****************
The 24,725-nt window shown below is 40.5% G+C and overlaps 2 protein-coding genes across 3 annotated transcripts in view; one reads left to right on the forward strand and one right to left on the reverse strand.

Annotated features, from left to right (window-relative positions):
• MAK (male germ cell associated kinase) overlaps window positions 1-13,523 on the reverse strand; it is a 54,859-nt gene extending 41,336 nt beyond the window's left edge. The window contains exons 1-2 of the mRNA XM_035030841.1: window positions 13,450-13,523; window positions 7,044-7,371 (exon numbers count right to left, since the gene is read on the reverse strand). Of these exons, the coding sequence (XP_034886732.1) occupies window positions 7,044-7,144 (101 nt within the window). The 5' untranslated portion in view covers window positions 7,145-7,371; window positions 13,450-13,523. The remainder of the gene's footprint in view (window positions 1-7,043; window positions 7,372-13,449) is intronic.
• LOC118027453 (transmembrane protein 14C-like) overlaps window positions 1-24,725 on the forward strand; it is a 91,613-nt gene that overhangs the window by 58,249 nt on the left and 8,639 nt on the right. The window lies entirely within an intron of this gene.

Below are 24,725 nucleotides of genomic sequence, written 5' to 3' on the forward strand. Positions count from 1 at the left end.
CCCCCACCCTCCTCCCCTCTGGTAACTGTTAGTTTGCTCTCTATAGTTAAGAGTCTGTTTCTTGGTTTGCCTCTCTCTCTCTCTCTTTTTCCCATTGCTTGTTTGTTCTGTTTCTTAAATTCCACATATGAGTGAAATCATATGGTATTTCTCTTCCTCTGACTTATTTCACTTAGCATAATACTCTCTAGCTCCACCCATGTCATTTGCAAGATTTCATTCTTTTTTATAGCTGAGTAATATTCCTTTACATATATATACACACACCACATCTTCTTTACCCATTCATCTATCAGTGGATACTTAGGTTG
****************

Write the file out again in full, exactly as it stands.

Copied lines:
The 24,725-nt window shown below is 40.5% G+C and overlaps 2 protein-coding genes across 3 annotated transcripts in view; one reads left to right on the forward strand and one right to left on the reverse strand.

Annotated features, from left to right (window-relative positions):
• MAK (male germ cell associated kinase) overlaps window positions 1-13,523 on the reverse strand; it is a 54,859-nt gene extending 41,336 nt beyond the window's left edge. The window contains exons 1-2 of the mRNA XM_035030841.1: window positions 13,450-13,523; window positions 7,044-7,371 (exon numbers count right to left, since the gene is read on the reverse strand). Of these exons, the coding sequence (XP_034886732.1) occupies window positions 7,044-7,144 (101 nt within the window). The 5' untranslated portion in view covers window positions 7,145-7,371; window positions 13,450-13,523. The remainder of the gene's footprint in view (window positions 1-7,043; window positions 7,372-13,449) is intronic.
• LOC118027453 (transmembrane protein 14C-like) overlaps window positions 1-24,725 on the forward strand; it is a 91,613-nt gene that overhangs the window by 58,249 nt on the left and 8,639 nt on the right. The window lies entirely within an intron of this gene.

Below are 24,725 nucleotides of genomic sequence, written 5' to 3' on the forward strand. Positions count from 1 at the left end.
CCCCCACCCTCCTCCCCTCTGGTAACTGTTAGTTTGCTCTCTATAGTTAAGAGTCTGTTTCTTGGTTTGCCTCTCTCTCTCTCTCTTTTTCCCATTGCTTGTTTGTTCTGTTTCTTAAATTCCACATATGAGTGAAATCATATGGTATTTCTCTTCCTCTGACTTATTTCACTTAGCATAATACTCTCTAGCTCCACCCATGTCATTTGCAAGATTTCATTCTTTTTTATAGCTGAGTAATATTCCTTTACATATATATACACACACCACATCTTCTTTACCCATTCATCTATCAGTGGATACTTAGGTTG